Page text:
War loans were the most common alternative way of financing war expenditures. Bonds were issued on eight occasions during the war simultaneously in Austria and Hungary. The first bond was issued 16-24 November 1914. It was a huge success that exceeded all expectations and provided the Austrian Treasury with 2.2 billion crowns, and the Hungarian Treasury with 1.2 billion crowns. The unexpected success had many reasons. Both Treasuries wanted to increase the popularity of war bonds through favourable terms aimed directly at domestic investors. The bonds were duty and tax-free, and so as to attract smaller savings, bonds in smaller denominations were also issued.[24] The net yields of the bonds exceeded the rates of interest common before the war. The Austro-Hungarian Bank, the war loan offices set up in Vienna and Budapest, and many commercial banks and savings banks gave collateral credits to bond holders under favourable conditions in order to increase the amounts of subscriptions.[25] War loan propaganda organized and controlled by the Treasuries in Vienna and Budapest proved to be effective as well. The Austrian and the Hungarian government wanted to create a new investment form that would be attractive to small and big investors alike, even for those who had felt reluctant towards public bonds before the war. Journals and newspapers were important propaganda tools, but it was a collaborative effort carried by ecclesiastic and secular celebrities, leaders of the business federations and of civil organisations, politicians and actresses that popularized the bonds. While the very first subscriber had always been the Emperor, public servants and even soldiers on the front were also expected to subscribe. Further research is required on the social, as well as the national composition of the private bond holders, and on the structure of the institutional investors (banks, industrial and commercial enterprises, insurance companies, pension funds).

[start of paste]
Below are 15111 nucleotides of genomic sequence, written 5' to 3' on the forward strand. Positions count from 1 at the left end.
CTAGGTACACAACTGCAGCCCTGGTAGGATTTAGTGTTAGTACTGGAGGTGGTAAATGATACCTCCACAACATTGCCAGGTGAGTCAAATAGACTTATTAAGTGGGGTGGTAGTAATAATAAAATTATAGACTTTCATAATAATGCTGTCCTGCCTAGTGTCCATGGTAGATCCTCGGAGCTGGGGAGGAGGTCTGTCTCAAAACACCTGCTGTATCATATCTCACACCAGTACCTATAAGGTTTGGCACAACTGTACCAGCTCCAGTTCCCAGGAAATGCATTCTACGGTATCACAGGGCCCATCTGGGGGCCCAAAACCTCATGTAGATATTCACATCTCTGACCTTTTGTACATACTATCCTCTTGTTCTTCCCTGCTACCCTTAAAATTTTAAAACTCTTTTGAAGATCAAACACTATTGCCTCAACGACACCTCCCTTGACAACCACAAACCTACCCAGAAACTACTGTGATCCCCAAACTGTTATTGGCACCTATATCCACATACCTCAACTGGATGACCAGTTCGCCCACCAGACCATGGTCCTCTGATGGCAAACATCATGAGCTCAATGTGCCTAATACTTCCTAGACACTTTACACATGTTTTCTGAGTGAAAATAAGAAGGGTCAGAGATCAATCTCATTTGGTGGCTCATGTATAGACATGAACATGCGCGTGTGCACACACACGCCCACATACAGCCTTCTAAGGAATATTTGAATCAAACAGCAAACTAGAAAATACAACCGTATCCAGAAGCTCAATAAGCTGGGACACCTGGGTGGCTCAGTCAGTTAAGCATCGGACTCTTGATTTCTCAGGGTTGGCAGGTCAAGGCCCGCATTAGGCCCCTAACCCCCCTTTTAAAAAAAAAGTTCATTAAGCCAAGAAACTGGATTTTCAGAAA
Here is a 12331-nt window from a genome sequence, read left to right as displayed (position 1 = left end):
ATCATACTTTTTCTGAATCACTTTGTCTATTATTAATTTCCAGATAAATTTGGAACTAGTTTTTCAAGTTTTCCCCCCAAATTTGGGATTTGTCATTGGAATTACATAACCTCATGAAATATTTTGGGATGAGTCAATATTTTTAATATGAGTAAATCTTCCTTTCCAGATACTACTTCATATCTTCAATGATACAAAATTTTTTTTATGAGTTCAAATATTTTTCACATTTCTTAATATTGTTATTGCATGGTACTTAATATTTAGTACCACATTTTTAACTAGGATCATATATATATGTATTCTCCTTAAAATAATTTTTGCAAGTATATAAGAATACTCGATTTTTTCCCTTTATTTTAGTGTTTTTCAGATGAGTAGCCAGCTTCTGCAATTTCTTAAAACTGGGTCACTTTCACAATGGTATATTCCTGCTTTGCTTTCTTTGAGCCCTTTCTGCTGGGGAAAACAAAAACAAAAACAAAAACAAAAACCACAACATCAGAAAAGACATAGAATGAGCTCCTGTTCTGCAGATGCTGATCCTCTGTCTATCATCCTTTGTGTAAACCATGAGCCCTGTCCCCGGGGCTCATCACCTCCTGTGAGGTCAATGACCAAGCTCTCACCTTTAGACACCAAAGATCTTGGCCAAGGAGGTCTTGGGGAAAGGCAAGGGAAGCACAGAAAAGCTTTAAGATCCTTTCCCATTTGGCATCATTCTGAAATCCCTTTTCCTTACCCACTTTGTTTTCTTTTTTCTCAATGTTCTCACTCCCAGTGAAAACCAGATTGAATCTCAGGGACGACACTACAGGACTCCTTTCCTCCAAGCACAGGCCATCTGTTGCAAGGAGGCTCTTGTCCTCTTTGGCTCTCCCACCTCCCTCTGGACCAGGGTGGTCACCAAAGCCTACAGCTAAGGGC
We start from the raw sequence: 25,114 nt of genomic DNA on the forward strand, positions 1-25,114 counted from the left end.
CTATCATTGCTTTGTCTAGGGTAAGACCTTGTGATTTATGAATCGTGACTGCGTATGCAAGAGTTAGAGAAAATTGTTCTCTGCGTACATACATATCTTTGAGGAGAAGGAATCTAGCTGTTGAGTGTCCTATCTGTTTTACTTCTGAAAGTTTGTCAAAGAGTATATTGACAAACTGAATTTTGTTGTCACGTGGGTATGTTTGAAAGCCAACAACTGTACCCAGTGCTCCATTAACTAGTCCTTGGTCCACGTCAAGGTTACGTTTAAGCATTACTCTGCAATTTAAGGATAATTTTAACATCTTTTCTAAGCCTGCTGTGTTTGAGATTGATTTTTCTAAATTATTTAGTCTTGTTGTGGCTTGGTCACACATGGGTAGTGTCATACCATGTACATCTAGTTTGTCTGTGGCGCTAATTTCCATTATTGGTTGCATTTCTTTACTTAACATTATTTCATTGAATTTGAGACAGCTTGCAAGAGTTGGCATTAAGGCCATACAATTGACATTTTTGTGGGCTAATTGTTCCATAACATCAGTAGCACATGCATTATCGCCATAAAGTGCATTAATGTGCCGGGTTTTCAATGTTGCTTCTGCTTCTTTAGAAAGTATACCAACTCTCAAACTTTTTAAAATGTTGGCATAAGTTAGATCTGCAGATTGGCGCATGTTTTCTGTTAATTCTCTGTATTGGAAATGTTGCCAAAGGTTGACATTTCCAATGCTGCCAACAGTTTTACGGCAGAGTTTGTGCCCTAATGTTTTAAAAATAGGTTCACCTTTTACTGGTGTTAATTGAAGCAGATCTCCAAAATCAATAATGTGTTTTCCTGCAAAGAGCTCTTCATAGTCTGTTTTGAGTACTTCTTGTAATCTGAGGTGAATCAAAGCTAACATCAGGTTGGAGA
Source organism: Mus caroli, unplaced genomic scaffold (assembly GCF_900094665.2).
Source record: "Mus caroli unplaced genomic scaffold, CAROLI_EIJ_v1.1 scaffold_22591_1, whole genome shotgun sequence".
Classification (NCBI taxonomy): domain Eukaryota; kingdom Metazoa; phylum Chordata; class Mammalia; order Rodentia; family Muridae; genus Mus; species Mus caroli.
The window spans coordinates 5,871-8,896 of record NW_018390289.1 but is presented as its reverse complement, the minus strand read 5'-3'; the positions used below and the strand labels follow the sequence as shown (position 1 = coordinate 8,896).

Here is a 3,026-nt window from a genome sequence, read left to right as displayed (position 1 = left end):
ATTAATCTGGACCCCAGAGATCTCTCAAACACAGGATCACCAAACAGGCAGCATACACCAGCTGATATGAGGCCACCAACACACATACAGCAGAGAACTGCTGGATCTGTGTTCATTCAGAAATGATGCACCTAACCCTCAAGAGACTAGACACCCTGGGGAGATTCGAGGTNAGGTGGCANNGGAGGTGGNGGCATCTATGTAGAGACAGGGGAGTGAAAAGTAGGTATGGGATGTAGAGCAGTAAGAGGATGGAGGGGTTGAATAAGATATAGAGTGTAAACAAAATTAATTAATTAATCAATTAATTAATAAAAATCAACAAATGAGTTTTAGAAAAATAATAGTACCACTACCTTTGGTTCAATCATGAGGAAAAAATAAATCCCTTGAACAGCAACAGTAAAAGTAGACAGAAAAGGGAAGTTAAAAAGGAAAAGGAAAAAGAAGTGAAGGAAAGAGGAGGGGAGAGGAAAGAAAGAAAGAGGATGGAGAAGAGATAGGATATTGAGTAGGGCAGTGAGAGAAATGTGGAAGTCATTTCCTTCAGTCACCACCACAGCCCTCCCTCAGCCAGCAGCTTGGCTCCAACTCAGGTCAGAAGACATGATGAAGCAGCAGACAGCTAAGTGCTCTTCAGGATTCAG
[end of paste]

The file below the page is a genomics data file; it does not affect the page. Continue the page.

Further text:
Bringing 18.6 billion crowns to Hungary and 35.1 billion crowns to Austria, the eight issues proved to be the most important source of revenue for both governments. As the war progressed, the enthusiasm for war loans was diminished with growing war exhaustion. The yields that had once seemed attractive turned to be worthless in the face of accelerating post-war inflation. Declining eagerness was reflected in the ever longer durations of subscription periods. While the first one took only eight days, the second, third and fourth had gone up to thirty days, and the last four lasted forty-six days on average. The subscribed amounts (in real values) declined as well (partly caused by accelerating inflation); in Austria, the last subscription yielded only a fourth of the first one in 1913 values. While the amounts fluctuated more in Hungary, the tendency was declining as well (see graph 1).